A better life? The European Union’s other problem
Spain – part I
The blackened, skeletal bodies of dead men scattered across the Sahara desert is a haunting image. Their empty eye sockets and stiff, scorched limbs belong to a horror film. One of the dead men is frozen in a prayer-like position, on his knees, torso horizontal, arms splayed in front of him, forehead touching the sand.
An asylum seeker who escaped this fate, captured the desperate scene on his mobile phone. The footage was eventually edited with harrowing, mournful music, almost as unbearable to listen to, as to watch. Yet, despite the visual evidence of such suffering, it is a story rarely told.
A teenage asylum seeker I met on the Spanish island of Ceuta showed me the footage. Abdoulaye Bah, a 19-year-old from the Republic of Guinea, saw many of his fellow travellers give in to the heat of Sahara. The dead bodies kept him going; he did not want to die that way.
“I am passing very hard travel but …I don’t have the words to explain to you,” he says. “You meet many different people who want to kill you. If you don’t have money to give them, they think you are lying. Some people will leave you in the desert. If they leave you there you have don’t have a chance. More than 4,000km – all you see is only desert.”
Abdoulaye’s mother was killed in the political violence that plagued the Republic of Guinea between 2009 and 2010. The fighting has stopped, he says, but he left anyway, partly because he belongs to the Fula tribe, which is a minority group in the village where he lived.
The Algerian Sahara, a popular route for migrants travelling to Europe from West Africa, has become an increasingly lawless place, where a person’s fate depends on having enough cash to bribe border guards and traffickers.
To survive the journey north to Morocco and then to Europe, most migrants on this route have to pass through Magnaia, a particular dangerous part of Algeria. They are incredibly vulnerable, with little or no protection from authorities. Migrants and aid workers say that often the ‘mafia’ buys the silence the Algerian guards patrolling popular migration routes.
Jesus Castro Gontales, a Spanish aid worker I spoke to, tries to explain the complexities of this world, where the protectors become tormentors, and victims, unable to escape, are forced to torment others that follow behind them. “Mafia is a difficult word. What is mafia? Mafia is the Algerian person, the police, the mafia is all the immigrant people that live one, two, three years here. They work in the mafia. It is a problem at the frontier.”
Abdoulaye had enough cash to pay Mali militiamen, who then helped him cross the desert in a four-wheel drive. After a short distance on foot, he arrived at the border between Mali and Algeria, where he paid soldiers to let him pass. “Enter Morocco, then you pay to enter Rabat, then you pay to enter the bush [woodlands] near a town near Ceuta,” he says.
Two months later Abdoulaye arrived on Ceuta’s coast in an inflatable dinghy with three other people. “I was scared. It is very dangerous because many people lose their lives in the water.”
On a clear day you can see the hills of Ceuta across the Mediterranean from mainland Spain. Equally vivid to the hundreds of bedraggled African and Asian migrants stuck in Ceuta is the enticing Spanish coastline, and beyond that the promise of Europe.
The island, a duty free playground for rich Moroccans and Spaniards, is dotted with ports full of expensive yachts, bars and designer shops. Among the glitz and glamour, destitute migrants try to eke out a living, all while waiting for an opportunity to resume their journey to Europe.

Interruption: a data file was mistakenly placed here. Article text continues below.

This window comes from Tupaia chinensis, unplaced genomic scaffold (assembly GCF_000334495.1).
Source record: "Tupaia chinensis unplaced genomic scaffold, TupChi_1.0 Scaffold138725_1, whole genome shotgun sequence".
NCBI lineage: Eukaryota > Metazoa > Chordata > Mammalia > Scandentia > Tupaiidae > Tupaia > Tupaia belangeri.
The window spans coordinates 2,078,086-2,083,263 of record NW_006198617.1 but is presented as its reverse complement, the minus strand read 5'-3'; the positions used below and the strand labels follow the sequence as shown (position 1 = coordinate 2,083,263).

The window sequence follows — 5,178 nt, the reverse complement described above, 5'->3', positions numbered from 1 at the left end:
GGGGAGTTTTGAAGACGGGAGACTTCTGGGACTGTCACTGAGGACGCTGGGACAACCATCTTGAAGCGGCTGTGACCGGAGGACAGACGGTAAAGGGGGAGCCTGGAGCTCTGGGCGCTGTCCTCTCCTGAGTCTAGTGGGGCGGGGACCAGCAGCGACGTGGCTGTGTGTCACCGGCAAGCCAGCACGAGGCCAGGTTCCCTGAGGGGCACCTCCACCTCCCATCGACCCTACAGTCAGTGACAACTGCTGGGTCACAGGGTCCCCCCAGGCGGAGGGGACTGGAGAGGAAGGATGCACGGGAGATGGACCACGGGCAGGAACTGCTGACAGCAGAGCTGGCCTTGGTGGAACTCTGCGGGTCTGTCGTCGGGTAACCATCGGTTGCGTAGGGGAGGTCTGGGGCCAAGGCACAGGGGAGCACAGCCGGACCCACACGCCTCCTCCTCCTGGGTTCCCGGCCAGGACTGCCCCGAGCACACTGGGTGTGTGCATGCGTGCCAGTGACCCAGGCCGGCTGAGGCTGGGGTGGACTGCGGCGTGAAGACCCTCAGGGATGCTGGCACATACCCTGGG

Ceuta, and it’s neighbouring island Melilla, are gateways to Europe for many migrants, particularly those from West Africa. The peak period for travelling was 2005, where at one point 2,000 people were crowded into the immigration removal centre in Ceuta, where Abdoulaye is being held.
“Ceuta and Melilla are Spanish cities in Africa,” says Jesus Castro Gontales, whose charity, the Association of Elin, was set up in 2000 to deal with the large numbers of destitute Moroccan street children living in Ceuta. “The situation in Ceuta and Melilla has changed very much over time. Ten or more years ago, there was no frontier. It was possible to pass through Ceuta easily [from Morocco].”
A number of factors, which include pressure from the European Union, led to the Spanish government tightening its border with Morocco, making it more difficult for people to use Ceuta and Melilla as a passage to Spain.
The Spanish government also made various agreements with Morocco. As part of one such agreement, Moroccan politicians promised to deport tens of thousands of migrants, who at the time were sleeping rough in its cities close to Ceuta and Melilla, waiting for the opportunity to enter Spain via the islands.
The violent tactics of border police to keep this promise came to a head one day in September 2005. Reports differ but the consensus is that several hundred (some say 200, others 500) migrants tried to cross the six-mile long barbed wire fence from Morocco into Melilla at once, and were shot at by border police. Many were seriously injured in the crush and five people died. Spain blamed the Moroccan border police, saying its own guards fired only rubber bullets and used tear gas.
What followed was worse. Urged to resolve the situation by Spanish and European governments, the Moroccan police swept through the country rounding up around 500 black men, women and children waiting to cross the border into Europe, and dumped them, without food or water, in the Algerian desert. Jesus Castro Gontales says the Association of Elin followed the buses loaded with migrants and interviewed those stranded. Many died in the desert, while others picked themselves up and continued their journey out of the scorching African desert, and into Europe.